You know, that statement was just plain stupid when she first said it in 2010. Two days after al Qaeda-orchestrated attacks on our consulate in Benghazi and our embassy in Cairo, the deaths of four Americans, including our ambassador to Libya, and while al Qaeda-inspired mobs are threatening US embassies and citizens throughout the Muslim world, such a statement is not just stupid, it’s offensive. And insane.

Ms. Obama, why don’t you ask the families of J. Christopher Stevens, Sean Smith, Glen Doherty, and Tyrone Woods if they think obesity is our nation’s biggest national security threat?

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Obama administration ignored warning about attacks

Posted by Richard on September 12, 2012

The Obama administration and their media lapdogs are more interested in condemning Mitt Romney than in condemning the 7th-century barbarian jihadists who attacked a US embassy and consulate, killing a US ambassador and three of his staff. They’re no doubt also making sure that their media lapdogs divert attention away from their shameful disinterest in national security leading up to these attacks, including their failure to heed a clear warning that such attacks could be expected (emphasis added):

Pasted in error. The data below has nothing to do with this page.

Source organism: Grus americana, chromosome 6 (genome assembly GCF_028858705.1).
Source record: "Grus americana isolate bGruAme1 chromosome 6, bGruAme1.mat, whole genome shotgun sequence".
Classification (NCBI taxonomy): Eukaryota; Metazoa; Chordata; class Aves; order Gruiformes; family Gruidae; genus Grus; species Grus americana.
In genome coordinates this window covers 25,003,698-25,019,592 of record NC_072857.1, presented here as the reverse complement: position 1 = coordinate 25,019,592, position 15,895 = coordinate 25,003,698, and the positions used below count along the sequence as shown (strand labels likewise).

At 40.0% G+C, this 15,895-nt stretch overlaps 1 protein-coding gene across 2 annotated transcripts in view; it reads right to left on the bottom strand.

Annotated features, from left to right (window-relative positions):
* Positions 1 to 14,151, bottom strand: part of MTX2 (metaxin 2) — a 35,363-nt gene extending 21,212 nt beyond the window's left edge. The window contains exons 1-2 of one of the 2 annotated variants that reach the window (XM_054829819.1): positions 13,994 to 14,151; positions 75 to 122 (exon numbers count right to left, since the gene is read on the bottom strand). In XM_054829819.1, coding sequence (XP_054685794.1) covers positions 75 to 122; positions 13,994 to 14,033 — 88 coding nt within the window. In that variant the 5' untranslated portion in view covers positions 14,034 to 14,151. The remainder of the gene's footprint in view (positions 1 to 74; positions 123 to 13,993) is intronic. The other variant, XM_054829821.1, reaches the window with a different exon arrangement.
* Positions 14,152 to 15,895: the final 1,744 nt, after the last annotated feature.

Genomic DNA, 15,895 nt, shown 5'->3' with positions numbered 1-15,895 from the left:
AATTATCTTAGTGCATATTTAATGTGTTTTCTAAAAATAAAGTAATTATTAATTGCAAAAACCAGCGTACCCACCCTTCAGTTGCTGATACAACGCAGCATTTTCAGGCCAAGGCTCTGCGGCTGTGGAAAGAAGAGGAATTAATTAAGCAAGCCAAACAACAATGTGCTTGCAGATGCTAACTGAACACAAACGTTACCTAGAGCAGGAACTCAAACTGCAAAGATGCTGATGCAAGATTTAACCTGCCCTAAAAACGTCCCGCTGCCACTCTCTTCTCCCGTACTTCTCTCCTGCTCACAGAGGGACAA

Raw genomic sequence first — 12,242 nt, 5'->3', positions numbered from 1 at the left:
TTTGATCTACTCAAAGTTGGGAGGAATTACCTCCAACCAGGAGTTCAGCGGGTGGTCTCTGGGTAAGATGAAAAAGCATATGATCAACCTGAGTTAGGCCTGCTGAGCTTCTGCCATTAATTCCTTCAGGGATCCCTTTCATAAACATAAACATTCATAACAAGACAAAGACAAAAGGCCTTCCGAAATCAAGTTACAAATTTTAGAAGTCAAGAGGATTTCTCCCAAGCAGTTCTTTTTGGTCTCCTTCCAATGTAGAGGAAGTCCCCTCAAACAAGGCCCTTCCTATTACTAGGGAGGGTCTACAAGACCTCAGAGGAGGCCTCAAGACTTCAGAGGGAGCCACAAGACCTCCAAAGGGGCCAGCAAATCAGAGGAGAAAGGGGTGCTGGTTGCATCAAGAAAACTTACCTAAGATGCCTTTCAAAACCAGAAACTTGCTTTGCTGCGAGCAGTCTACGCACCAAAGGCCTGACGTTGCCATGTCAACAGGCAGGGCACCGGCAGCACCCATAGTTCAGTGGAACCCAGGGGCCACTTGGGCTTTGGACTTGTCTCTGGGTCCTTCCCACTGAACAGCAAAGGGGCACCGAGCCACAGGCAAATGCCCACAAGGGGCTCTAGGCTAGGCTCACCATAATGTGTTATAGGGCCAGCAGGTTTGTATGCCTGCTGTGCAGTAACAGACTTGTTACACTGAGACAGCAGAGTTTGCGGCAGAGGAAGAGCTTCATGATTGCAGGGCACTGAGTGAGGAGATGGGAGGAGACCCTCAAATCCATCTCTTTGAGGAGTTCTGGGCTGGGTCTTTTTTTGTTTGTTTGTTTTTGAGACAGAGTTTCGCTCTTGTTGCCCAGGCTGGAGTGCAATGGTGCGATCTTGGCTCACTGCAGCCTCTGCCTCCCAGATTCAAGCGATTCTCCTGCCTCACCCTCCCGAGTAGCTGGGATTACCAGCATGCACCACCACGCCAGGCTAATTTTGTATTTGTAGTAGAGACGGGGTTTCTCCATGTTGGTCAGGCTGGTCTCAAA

Islamic mobs that stormed the U.S. Embassy in Egypt and the U.S. consulate in Libya on the eleventh anniversary of the 9/11 attacks, murdering the U.S. Ambassador to Libya, said they were doing so because they were enraged by an obscure, Internet movie that mocked Muhammed.

But a closer examination of the evidence indicates al-Qaeda orchestrated these attacks, and the movie was just a bogus excuse used to trigger the widespread violence. Even worse, it seems al-Qaeda telegraphed these attacks, and the Obama administration still got caught flat-footed, unaware of the terror group’s strength in the region, missing key signals and clues that were out in the open.

One day before September 11, al-Qaeda chief Ayman al-Zawahri posted a 42-minute video on Jihadist forums urging Libyans to attack Americans to avenge the death of Abu Yahya al-Libi, the terror organization’s second-in-command, whom U.S. drones killed in June of 2012 in Pakistan.